How You Can Protect Yourself From Hackers

There seems to be a misconstrued opinion about hackers amongst a lot of small business owners. A survey conducted in 2024, showed that 56% of small businesses were “unconcerned” about the threat of a cyber security attack.

Perhaps what is more troubling is that 28% of small businesses confirmed they do not have a response in place if they suffer a data breach.

Many people think cybersecurity poses more threats to large-scale businesses and corporations. Big firms with big turnovers are naturally a promising target for threat actors looking for a big payday.

In reality, the large firms are harder to breach. So hackers turn their attention to easier targets. You guessed it, small businesses. IBM estimate that around 62% of cyber attacks target small businesses.

What’s more, it’s estimated the average cost to a small business that suffers a data breach is an average of $25,000. It is thought around 60% of small businesses close their doors within six months of a data breach.

Fortunately, there are some easy fixes. And securing your data does not have to be overly expensive. The cost really depends on your specific needs and your business model.

To protect yourself against the threat of cybercriminals, the strategies below are a quick and inexpensive fix.



Passwords are the all-important piece of data that you need to keep safe. If hackers get hold of a password, they can access your applications, documents and files and pretty much do whatever they like with them; steal, sell, delete, deface.

Using easy passwords can be cracked by hackers. They have sophisticated technology that launches a brute force attack on accounts. The technology is able to perform countless combinations – so weak passwords are possible to crack.

Weak passwords are considered any words that are obvious or that can be identified by sleuth-like hackers – such as the name of your pet or children.

First and foremost, a password should be constructed of numbers, letters, and symbols. To check the strength of your password, you could head over to How Secure is my Password. This is a useful tool to help learn how to construct strong passwords that you can remember.

Even strong passwords can form weak barriers if leaked into hacking circles. Passwords are always flowing into these groups via data breaches, such as in the “RockYou2021” leak of 8.4 billion password entries.

Other key rules to remember around passwords are to change your passwords every month, don’t use the same password for more than one account and check if your password has been leaked using Have I Been Pwned.

Be Careful on Public Networks

Public networks, such as your local coffee shop, are always a risk. Anybody who has hacked the network will be able to observe all the traffic flowing through it. So if any of your staff uses public networks for work purposes and enters a password into a work account, you could be putting your data at risk.

To mitigate the risk, you should document cybersecurity protocols and enforce them – especially if you deploy remote workers. Also, make sure your staff is given cybersecurity awareness training so they are aware of cyber threats and understand how to identify them.

Watch out for Dangerous Links


The most common technique used by hackers is phishing attacks. This involves sending emails containing malicious links or downloadable documents infected with malicious code that gets onto the target’s computer. It is estimated that around 3.4 billion phishing emails are sent every day. What’s more, millions of people fall foul to them – especially if they are not aware of cyber threats and how to identify phishing emails.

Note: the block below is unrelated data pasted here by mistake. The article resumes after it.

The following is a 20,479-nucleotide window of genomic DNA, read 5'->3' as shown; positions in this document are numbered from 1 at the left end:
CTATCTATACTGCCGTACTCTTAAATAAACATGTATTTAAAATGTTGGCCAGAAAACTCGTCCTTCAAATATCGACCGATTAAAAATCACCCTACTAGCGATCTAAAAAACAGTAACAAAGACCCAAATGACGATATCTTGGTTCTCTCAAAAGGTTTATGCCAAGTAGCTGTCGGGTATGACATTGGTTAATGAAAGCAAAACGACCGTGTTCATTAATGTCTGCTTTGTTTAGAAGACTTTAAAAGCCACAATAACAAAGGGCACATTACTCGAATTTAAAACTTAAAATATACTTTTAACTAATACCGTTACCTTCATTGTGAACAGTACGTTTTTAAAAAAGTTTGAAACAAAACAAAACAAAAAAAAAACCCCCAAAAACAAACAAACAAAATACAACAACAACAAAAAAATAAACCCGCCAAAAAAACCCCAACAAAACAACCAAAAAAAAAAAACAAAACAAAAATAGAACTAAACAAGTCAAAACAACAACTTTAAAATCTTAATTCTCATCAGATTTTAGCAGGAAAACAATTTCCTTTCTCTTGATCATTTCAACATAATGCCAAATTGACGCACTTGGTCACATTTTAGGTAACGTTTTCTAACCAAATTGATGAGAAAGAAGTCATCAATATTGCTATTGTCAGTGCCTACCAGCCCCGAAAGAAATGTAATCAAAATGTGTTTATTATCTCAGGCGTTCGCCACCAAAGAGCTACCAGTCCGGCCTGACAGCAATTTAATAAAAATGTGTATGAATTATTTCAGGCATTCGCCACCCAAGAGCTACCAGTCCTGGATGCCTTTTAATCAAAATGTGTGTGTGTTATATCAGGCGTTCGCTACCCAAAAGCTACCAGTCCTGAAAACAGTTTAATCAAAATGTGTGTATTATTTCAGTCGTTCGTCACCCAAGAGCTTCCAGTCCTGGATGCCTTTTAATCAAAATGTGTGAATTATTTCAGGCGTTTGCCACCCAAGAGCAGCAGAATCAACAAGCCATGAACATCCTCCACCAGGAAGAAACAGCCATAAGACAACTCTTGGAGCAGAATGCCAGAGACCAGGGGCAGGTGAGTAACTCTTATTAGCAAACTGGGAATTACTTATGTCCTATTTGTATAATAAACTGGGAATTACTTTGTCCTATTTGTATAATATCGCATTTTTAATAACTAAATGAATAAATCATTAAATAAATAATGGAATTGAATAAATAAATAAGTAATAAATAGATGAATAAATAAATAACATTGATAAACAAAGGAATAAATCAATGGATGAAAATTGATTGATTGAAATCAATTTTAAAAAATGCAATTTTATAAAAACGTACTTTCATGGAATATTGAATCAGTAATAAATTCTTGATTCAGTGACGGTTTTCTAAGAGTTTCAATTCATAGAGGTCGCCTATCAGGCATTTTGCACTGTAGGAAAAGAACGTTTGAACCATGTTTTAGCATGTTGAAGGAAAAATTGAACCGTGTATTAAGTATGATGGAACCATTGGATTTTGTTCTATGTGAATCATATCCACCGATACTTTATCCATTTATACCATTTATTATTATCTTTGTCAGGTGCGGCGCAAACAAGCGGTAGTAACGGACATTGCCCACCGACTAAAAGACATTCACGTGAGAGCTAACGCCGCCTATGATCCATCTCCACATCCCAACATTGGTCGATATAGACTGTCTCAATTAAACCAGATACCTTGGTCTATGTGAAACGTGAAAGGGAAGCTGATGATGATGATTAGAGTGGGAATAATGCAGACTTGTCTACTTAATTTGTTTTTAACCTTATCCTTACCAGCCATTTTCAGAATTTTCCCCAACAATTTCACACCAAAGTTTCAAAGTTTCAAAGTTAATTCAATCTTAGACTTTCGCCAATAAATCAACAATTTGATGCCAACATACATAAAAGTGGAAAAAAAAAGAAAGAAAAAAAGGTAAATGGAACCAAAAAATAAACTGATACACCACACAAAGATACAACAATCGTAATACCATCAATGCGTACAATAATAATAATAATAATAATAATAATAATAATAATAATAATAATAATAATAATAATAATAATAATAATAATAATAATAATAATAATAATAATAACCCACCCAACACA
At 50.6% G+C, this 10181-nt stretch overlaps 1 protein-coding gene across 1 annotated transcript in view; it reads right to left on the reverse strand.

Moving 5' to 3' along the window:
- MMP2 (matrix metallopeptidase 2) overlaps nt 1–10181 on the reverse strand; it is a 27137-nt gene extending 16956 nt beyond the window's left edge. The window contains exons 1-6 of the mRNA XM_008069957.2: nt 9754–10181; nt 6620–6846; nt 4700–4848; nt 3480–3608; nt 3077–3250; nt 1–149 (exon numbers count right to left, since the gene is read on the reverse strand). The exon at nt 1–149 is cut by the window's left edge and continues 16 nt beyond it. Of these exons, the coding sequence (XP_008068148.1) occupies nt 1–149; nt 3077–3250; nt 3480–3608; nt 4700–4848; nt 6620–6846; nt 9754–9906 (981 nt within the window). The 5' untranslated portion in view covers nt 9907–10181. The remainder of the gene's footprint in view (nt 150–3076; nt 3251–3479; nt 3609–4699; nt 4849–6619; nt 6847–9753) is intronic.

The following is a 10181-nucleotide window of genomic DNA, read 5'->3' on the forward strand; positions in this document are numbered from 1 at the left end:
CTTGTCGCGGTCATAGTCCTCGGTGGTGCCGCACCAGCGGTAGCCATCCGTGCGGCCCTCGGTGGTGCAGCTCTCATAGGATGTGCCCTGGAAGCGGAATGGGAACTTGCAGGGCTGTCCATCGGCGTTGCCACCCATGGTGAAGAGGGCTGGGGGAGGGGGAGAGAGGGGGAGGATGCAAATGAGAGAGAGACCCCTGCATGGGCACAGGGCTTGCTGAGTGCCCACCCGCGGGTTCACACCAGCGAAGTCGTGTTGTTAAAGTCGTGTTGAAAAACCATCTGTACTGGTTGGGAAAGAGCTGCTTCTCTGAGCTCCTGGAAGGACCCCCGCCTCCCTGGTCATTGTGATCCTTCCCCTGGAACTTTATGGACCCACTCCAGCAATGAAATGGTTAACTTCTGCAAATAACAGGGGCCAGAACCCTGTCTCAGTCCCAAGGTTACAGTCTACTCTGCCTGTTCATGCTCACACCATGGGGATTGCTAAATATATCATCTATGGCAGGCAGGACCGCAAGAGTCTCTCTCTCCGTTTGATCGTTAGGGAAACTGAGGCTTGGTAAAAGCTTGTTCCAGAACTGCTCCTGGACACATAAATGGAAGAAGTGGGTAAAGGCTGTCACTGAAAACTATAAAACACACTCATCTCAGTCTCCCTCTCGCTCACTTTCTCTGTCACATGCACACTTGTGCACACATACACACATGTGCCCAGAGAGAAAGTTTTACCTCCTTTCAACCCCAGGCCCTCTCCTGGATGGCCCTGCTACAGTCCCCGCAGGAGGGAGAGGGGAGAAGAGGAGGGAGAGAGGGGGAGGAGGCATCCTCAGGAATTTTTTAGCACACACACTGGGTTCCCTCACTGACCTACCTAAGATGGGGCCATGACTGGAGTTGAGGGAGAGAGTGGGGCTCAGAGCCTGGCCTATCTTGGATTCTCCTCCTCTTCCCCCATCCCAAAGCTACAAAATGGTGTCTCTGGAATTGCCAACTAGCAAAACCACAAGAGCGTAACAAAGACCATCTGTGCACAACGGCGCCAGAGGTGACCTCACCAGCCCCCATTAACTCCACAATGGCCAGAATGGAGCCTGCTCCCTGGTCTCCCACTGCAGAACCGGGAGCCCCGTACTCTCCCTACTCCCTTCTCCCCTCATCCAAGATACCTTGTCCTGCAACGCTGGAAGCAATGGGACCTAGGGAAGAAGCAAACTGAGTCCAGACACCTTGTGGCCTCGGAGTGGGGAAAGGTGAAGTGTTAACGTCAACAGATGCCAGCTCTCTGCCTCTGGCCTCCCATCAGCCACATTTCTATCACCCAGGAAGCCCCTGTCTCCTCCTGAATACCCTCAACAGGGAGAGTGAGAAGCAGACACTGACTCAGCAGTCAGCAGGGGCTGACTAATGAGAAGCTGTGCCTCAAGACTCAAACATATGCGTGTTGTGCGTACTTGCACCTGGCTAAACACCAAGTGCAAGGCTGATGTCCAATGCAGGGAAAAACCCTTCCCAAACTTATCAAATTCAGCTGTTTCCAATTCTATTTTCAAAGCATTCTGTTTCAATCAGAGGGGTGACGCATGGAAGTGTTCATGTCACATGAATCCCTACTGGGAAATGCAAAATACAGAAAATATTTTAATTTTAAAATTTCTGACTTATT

Most phishing emails are poorly designed and cyber threats are easy to spot. However, sophisticated hackers spoof emails to make them appear as though they have come from a sender that you trust; i.e a bank, supplier, energy company, government office, tech or retail company etc.

Some spoof emails will be random. For example, you may get an email that appears to originate from UPS. If you don’t use UPS – and you are alert to cybercrime – you instantly know it’s a bogus email.

But what if you do use UPS, would you click the link without checking the authenticity of the email. Millions of people do click the link.

Before you click or download anything on an email, read the email carefully to check for spelling mistakes and poor use of language. Hackers that don’t speak English as a first language sometimes make mistakes.

The biggest indicator, however, is the sender’s address. It will not, because it cannot be, genuine. It will look odd. If you’re still not sure, contact the company through their website and ask them to verify whether the email address and the email content are genuine.

Keeping up with Cybercrime Trends

Hackers are constantly adapting their techniques and technologies. In addition, existing software typically develops vulnerabilities that sophisticated hackers can exploit.

Because cybercrime is an evolving problem, the requirements for being safe online are constantly changing as well. It is, therefore, necessary to keep up to date with the latest hacking techniques to watch out for.


For example, the latest scam has seen hackers use the war in Ukraine to set up fake id websites and send phishing emails asking for donations. Again, avoid performing any actions from emails if you cannot verify the sender. Providing your staff with cybersecurity awareness training is the best way to keep on top of cybersecurity. As mentioned above, the highest number of data breaches are caused by human error and the preferred method of cyberattack is through email.

If your staff is aware of cyber threats, knows how to spot them and understands what to do when they identify suspicious activity, you decrease the risk of suffering a data breach – and the potential early closure of your small business.